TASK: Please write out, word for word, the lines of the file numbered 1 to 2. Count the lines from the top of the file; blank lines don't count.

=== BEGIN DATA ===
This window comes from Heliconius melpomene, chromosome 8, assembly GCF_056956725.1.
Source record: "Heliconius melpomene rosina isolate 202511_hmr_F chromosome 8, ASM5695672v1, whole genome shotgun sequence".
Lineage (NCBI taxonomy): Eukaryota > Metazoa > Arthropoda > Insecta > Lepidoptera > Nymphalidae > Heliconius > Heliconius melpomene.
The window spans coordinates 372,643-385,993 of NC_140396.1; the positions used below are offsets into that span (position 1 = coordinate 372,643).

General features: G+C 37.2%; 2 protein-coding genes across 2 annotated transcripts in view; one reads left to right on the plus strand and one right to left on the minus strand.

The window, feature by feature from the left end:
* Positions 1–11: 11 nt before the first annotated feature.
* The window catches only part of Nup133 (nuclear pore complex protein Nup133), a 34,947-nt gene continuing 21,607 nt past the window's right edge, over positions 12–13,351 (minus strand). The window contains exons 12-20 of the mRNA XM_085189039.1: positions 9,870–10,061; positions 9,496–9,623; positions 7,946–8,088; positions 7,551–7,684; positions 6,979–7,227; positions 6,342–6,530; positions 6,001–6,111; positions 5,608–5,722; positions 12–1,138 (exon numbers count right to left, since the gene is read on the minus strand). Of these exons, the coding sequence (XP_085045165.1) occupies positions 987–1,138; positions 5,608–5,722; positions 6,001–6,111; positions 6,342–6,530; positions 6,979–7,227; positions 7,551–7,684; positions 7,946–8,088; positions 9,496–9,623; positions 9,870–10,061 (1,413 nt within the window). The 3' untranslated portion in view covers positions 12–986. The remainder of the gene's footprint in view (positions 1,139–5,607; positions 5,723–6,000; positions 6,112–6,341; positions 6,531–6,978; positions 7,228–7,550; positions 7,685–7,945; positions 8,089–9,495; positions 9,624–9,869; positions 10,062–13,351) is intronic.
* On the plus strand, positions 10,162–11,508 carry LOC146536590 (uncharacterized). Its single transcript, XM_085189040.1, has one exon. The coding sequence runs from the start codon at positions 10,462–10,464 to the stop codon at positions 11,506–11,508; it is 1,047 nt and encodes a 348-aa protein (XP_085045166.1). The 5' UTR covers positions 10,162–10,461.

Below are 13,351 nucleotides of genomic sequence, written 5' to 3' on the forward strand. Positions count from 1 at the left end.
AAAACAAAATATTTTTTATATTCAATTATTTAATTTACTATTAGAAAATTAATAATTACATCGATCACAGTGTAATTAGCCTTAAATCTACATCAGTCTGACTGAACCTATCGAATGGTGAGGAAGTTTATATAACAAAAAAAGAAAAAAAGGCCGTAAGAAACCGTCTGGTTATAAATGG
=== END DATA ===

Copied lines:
This window comes from Heliconius melpomene, chromosome 8, assembly GCF_056956725.1.
Source record: "Heliconius melpomene rosina isolate 202511_hmr_F chromosome 8, ASM5695672v1, whole genome shotgun sequence".